According to the federal government, the U.S. unemployment rate now tops 10 percent — the highest it has been in 26 years. Some economists say that the federal estimate is low, and the actual unemployment rate, which is calculated by accounting for unemployed Americans who are either no longer looking for a job or who have taken part-time work out of desperation, is anywhere between 15 percent and 18 percent.
The recent gubernatorial elections in New Jersey and Virginia showed just how powerful the jobs issue has become with Americans. Voters in both of those states ousted the ruling party and elected Republican Chris Christie in New Jersey and Republican Bob McDonnell in Virginia.
Both Christie and McDonnell staked claim to the jobs issue early in their races. But McDonnell had exceptional success branding himself as the “jobs governor” and crushed his Democratic opponent by 18 percentage points on Election Day.
Yet instead of focusing on job creation, the White House and Democratic leaders are putting all of their energy into job-killers like their healthcare reform and cap-and-trade global warming legislation.
The louder Americans scream about jobs, the less Obama and his counterparts in Congress seem to care.
A recent poll conducted by Zogby International and The O’Leary Report bears this out. The Poll surveyed 2,879 Americans on Nov. 10-12, all of whom voted in the 2008 presidential election, and has a margin of error of plus-or-minus 1.9 percentage points.
The Poll asked: “The U.S. House of Representatives approved a new healthcare bill recently.
“If approved by the Senate as is, companies that do not offer health insurance would be penalized based on payroll costs. This could include small firms with 25 or fewer workers depending on the payroll size.
“Most Democrats support this as a way to encourage businesses to offer healthcare to their employees, while most Republicans disagree with this because they say it discourages increased pay or new hires a small firms. Do you agree or disagree with this portion of the bill?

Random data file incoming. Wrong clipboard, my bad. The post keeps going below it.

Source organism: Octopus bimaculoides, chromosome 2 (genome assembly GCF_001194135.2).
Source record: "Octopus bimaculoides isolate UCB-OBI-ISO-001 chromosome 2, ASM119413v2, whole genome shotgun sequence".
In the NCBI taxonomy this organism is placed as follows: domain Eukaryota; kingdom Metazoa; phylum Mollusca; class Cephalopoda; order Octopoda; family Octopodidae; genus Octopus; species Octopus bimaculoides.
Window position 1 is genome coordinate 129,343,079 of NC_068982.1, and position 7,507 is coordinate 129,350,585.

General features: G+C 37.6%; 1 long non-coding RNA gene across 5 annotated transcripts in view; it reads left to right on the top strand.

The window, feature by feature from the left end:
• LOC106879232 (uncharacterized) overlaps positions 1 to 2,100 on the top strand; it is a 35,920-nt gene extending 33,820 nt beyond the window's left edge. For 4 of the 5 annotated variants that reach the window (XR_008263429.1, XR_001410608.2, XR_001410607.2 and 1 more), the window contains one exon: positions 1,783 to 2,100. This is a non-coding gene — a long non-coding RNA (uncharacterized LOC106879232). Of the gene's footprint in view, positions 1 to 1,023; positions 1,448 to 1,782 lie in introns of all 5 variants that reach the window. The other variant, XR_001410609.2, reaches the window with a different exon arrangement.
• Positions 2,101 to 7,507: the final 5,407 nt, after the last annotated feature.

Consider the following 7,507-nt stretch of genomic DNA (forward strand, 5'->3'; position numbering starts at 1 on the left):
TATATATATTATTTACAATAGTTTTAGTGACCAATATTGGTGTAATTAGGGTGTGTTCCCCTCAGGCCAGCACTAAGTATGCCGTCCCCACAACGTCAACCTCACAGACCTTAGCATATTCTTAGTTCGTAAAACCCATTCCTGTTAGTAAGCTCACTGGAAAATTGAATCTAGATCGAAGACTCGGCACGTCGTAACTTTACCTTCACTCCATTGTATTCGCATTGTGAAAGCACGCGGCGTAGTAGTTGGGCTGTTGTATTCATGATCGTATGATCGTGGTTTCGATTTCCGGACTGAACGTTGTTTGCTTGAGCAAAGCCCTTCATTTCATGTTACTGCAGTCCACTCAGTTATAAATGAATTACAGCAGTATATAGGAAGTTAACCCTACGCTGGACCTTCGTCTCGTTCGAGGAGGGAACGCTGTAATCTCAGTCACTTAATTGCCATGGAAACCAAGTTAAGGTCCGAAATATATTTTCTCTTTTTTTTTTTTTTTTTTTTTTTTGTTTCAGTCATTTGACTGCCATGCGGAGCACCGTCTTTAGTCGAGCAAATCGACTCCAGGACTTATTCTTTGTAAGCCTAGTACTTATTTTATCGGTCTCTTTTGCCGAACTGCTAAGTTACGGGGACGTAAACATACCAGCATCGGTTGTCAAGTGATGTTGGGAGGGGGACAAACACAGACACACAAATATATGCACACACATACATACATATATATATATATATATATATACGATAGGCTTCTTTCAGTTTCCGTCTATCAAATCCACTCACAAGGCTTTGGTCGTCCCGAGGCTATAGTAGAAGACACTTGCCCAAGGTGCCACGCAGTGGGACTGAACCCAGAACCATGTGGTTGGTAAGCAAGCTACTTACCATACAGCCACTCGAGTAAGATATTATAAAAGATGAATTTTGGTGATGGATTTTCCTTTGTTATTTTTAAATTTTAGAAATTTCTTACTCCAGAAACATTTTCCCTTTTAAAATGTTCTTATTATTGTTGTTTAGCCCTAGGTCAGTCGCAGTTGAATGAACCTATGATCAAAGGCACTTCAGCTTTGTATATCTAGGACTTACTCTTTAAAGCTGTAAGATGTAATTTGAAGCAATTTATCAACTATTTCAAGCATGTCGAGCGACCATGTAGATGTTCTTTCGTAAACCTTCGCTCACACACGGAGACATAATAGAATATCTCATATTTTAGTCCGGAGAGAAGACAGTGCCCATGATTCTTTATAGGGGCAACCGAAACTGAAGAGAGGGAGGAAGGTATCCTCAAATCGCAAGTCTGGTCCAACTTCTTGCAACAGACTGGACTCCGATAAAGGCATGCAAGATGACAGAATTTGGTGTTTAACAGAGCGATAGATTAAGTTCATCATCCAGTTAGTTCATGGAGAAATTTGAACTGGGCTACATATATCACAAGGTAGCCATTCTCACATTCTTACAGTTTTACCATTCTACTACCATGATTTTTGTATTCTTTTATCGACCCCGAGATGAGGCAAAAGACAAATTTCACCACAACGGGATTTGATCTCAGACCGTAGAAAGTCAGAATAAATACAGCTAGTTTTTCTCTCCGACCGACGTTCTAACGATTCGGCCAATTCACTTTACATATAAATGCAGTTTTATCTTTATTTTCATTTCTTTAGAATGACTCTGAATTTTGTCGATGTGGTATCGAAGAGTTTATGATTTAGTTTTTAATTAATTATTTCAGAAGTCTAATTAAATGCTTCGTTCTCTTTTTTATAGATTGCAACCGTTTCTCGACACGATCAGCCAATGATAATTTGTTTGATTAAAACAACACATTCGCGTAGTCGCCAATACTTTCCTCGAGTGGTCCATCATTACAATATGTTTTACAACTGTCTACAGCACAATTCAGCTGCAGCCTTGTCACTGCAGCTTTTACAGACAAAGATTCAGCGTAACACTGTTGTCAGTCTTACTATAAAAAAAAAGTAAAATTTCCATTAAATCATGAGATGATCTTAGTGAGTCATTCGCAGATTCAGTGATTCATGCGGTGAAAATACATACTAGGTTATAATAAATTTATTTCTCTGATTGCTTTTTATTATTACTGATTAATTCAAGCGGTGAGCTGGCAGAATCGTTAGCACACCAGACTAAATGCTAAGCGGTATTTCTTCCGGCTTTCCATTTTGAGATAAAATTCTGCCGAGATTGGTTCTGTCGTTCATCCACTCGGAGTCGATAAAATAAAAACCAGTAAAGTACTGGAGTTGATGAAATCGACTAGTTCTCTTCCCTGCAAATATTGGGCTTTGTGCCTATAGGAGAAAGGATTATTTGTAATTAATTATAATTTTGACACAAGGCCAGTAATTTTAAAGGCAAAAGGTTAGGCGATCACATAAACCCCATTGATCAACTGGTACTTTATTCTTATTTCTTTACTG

A strong plurality of voters (45 percent) “strongly disagree” with penalizing small businesses that don’t provide health insurance for their employees. Only 19 percent “strongly agree” with such a penalty. An additional 10 percent of voters “somewhat disagree,” and 20 percent “somewhat agree.”
Among Independent voters, the disagreement with penalizing small businesses is even stronger, as 48 percent “strongly disagree” and just 15 percent “strongly agree.” An additional 12 percent “somewhat disagree” and 20 percent “somewhat agree.”
A sizeable majority of small business owners (55 percent) “strongly disagree” and only 15 percent “strongly agree.” An additional 11 percent of small business owners “somewhat disagree,” and 16 percent “somewhat agree.”
The Poll also asked voters how much they trust the Obama administration, and House and Senate Democratic leadership to get legislation passed that creates jobs in 2010.
A majority of voters (53 percent) do not trust the Obama administration in this regard, and 59 percent of independent voters don’t either. A convincing 62 percent of small business owners also don’t trust the White House on this front.
Democratic leaders in the House and Senate fare even worse with voters on jobs creation.
A 62 percent majority of voters do not trust Senate Democratic leadership to get job-creating legislation passed in 2010, and neither do 69 percent of Independent voters and 71 percent of small business owners.
On the House side, 60 percent of voters don’t trust Democratic leadership to pass laws that create jobs. A strong 68 percent of both independent voters and small business owners don’t trust House leadership in this regard either.
So it’s clear that American voters harbor a lot of disagreement and mistrust toward the Obama administration and Democrats in congress when it comes to the most important issue of the day: jobs.
Brad O’Leary is publisher of “The O’Leary Report,” is a best-selling author, and is a former NBC Westwood One talk-show host. Visit www.olearyreport.com.
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